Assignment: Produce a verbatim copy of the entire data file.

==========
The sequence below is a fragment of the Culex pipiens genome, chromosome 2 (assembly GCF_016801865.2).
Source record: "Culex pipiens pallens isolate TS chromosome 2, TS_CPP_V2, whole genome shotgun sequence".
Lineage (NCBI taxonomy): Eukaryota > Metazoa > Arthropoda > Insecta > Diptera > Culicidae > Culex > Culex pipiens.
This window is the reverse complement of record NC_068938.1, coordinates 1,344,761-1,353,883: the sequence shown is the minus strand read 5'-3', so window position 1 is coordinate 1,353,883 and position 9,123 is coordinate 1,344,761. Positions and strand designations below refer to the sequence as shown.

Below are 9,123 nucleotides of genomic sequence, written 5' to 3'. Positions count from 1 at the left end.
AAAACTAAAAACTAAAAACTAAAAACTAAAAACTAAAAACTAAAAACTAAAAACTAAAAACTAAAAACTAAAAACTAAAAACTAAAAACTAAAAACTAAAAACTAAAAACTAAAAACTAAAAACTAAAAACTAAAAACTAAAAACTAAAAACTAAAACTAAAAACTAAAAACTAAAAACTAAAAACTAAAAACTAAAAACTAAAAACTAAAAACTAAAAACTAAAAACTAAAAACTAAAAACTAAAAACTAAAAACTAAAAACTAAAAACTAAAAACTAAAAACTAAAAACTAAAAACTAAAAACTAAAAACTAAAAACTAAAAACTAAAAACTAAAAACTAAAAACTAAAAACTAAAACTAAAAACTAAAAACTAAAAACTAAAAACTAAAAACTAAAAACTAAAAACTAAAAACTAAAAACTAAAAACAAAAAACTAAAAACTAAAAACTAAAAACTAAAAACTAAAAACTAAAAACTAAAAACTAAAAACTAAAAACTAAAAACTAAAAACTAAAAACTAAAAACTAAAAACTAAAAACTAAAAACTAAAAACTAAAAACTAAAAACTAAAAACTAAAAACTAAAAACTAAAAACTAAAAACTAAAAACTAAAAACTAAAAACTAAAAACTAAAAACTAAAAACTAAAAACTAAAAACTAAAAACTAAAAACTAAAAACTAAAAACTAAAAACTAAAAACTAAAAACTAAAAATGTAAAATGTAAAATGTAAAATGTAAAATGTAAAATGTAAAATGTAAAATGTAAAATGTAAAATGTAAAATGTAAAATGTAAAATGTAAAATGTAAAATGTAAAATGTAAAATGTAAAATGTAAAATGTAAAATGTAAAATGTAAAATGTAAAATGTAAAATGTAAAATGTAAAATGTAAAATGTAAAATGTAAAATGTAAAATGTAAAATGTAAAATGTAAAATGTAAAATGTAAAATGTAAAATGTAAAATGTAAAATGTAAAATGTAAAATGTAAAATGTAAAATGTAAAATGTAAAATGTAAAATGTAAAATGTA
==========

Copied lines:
The sequence below is a fragment of the Culex pipiens genome, chromosome 2 (assembly GCF_016801865.2).
Source record: "Culex pipiens pallens isolate TS chromosome 2, TS_CPP_V2, whole genome shotgun sequence".
Lineage (NCBI taxonomy): Eukaryota > Metazoa > Arthropoda > Insecta > Diptera > Culicidae > Culex > Culex pipiens.
This window is the reverse complement of record NC_068938.1, coordinates 1,344,761-1,353,883: the sequence shown is the minus strand read 5'-3', so window position 1 is coordinate 1,353,883 and position 9,123 is coordinate 1,344,761. Positions and strand designations below refer to the sequence as shown.

Below are 9,123 nucleotides of genomic sequence, written 5' to 3'. Positions count from 1 at the left end.
AAAACTAAAAACTAAAAACTAAAAACTAAAAACTAAAAACTAAAAACTAAAAACTAAAAACTAAAAACTAAAAACTAAAAACTAAAAACTAAAAACTAAAAACTAAAAACTAAAAACTAAAAACTAAAAACTAAAAACTAAAAACTAAAAACTAAAACTAAAAACTAAAAACTAAAAACTAAAAACTAAAAACTAAAAACTAAAAACTAAAAACTAAAAACTAAAAACTAAAAACTAAAAACTAAAAACTAAAAACTAAAAACTAAAAACTAAAAACTAAAAACTAAAAACTAAAAACTAAAAACTAAAAACTAAAAACTAAAAACTAAAAACTAAAAACTAAAAACTAAAAACTAAAACTAAAAACTAAAAACTAAAAACTAAAAACTAAAAACTAAAAACTAAAAACTAAAAACTAAAAACTAAAAACAAAAAACTAAAAACTAAAAACTAAAAACTAAAAACTAAAAACTAAAAACTAAAAACTAAAAACTAAAAACTAAAAACTAAAAACTAAAAACTAAAAACTAAAAACTAAAAACTAAAAACTAAAAACTAAAAACTAAAAACTAAAAACTAAAAACTAAAAACTAAAAACTAAAAACTAAAAACTAAAAACTAAAAACTAAAAACTAAAAACTAAAAACTAAAAACTAAAAACTAAAAACTAAAAACTAAAAACTAAAAACTAAAAACTAAAAACTAAAAACTAAAAATGTAAAATGTAAAATGTAAAATGTAAAATGTAAAATGTAAAATGTAAAATGTAAAATGTAAAATGTAAAATGTAAAATGTAAAATGTAAAATGTAAAATGTAAAATGTAAAATGTAAAATGTAAAATGTAAAATGTAAAATGTAAAATGTAAAATGTAAAATGTAAAATGTAAAATGTAAAATGTAAAATGTAAAATGTAAAATGTAAAATGTAAAATGTAAAATGTAAAATGTAAAATGTAAAATGTAAAATGTAAAATGTAAAATGTAAAATGTAAAATGTAAAATGTAAAATGTAAAATGTAAAATGTAAAATGTA